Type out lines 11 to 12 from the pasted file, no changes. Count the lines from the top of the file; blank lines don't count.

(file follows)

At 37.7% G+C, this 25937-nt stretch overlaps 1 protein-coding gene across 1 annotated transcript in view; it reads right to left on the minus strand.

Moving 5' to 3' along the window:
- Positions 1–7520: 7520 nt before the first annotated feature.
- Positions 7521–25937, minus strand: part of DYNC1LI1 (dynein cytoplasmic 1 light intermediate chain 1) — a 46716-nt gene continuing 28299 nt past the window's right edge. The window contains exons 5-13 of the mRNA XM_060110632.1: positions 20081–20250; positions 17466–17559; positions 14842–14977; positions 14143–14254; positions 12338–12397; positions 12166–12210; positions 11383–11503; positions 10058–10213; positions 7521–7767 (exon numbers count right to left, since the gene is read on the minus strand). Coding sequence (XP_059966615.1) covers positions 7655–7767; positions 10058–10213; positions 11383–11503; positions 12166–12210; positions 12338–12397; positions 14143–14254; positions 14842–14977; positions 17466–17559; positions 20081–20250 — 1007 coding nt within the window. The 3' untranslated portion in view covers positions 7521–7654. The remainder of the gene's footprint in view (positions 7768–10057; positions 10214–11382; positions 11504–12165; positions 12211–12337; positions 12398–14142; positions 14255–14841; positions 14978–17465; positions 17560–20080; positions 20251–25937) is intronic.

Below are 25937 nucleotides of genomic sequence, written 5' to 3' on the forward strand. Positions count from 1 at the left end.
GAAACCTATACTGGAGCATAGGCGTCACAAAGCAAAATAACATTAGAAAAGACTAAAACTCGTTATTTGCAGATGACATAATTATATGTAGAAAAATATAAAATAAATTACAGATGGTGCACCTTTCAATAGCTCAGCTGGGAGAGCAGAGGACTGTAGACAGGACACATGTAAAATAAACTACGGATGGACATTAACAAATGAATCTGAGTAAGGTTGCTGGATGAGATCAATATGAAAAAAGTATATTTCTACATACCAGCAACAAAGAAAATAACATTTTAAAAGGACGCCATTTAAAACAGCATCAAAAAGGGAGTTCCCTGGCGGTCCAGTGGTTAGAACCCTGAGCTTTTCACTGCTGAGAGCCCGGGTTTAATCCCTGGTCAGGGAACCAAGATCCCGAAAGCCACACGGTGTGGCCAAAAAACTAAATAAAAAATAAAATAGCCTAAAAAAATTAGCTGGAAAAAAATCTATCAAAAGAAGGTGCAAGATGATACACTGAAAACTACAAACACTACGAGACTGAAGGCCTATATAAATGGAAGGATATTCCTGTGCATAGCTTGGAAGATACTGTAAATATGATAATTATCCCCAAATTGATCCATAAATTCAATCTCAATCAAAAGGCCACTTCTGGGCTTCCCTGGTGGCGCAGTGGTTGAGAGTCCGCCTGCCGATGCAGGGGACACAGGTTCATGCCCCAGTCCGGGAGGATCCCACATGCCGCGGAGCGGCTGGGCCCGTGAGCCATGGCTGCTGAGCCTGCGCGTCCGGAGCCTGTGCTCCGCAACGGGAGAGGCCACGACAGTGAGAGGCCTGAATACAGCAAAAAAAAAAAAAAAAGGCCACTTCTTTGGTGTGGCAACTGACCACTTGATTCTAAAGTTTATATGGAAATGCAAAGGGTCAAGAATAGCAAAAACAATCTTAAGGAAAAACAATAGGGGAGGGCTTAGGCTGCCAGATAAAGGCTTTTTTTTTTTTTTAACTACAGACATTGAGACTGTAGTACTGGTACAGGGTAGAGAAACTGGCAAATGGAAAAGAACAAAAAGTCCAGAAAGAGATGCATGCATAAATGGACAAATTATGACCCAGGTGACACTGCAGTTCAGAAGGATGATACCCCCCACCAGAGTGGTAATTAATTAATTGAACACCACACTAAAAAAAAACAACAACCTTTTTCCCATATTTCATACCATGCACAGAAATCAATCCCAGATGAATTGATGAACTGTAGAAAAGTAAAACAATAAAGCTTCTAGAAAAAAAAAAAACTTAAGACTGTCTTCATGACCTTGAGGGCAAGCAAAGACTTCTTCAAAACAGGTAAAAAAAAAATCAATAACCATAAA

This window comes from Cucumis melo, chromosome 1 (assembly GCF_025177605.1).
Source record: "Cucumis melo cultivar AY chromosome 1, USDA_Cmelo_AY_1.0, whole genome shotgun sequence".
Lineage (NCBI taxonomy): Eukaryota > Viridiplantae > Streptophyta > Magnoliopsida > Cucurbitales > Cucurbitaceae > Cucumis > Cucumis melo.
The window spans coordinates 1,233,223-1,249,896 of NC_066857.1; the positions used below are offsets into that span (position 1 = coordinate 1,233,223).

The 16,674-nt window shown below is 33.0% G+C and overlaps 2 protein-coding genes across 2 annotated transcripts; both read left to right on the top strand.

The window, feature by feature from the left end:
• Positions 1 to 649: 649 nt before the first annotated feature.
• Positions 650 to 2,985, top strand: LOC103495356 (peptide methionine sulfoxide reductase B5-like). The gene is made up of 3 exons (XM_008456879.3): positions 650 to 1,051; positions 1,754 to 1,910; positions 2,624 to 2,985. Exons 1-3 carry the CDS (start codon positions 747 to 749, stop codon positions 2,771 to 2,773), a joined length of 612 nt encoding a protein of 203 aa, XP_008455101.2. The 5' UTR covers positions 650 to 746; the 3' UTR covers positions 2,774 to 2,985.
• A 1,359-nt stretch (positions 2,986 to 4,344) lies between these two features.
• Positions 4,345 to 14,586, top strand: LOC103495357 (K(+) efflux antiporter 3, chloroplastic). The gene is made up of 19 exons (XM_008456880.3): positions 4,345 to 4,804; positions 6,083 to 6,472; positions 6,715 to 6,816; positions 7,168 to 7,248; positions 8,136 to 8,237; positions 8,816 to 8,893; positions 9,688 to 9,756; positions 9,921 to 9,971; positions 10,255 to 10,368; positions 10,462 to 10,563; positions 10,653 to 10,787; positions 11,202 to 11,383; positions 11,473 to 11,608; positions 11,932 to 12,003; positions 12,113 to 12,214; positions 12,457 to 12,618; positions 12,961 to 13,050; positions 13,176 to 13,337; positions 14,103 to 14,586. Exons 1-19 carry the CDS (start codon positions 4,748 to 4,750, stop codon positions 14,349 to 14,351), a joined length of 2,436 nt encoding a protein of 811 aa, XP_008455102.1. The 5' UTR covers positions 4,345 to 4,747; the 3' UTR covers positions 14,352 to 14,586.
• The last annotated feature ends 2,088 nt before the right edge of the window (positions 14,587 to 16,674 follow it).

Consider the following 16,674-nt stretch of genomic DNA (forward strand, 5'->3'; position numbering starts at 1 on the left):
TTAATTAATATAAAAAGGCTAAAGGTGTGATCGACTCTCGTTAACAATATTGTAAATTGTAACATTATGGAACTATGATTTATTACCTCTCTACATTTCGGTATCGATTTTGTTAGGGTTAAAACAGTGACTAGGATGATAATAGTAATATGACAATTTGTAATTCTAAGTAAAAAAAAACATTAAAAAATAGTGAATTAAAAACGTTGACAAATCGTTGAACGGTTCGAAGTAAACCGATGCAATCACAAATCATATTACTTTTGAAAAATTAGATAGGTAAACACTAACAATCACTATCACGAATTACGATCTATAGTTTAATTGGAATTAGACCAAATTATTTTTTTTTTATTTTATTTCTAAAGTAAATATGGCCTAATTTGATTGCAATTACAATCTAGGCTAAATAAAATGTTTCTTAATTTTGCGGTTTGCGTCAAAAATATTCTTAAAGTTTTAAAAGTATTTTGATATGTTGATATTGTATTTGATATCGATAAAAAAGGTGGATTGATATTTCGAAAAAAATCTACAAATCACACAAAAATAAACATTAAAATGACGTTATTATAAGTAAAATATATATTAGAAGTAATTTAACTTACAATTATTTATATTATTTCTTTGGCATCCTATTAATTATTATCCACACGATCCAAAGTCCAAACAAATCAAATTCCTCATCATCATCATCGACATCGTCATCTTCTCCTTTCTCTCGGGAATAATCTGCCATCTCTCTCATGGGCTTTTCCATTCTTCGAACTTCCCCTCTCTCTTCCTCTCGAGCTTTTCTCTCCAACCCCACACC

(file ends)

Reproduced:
The 16,674-nt window shown below is 33.0% G+C and overlaps 2 protein-coding genes across 2 annotated transcripts; both read left to right on the top strand.

The window, feature by feature from the left end: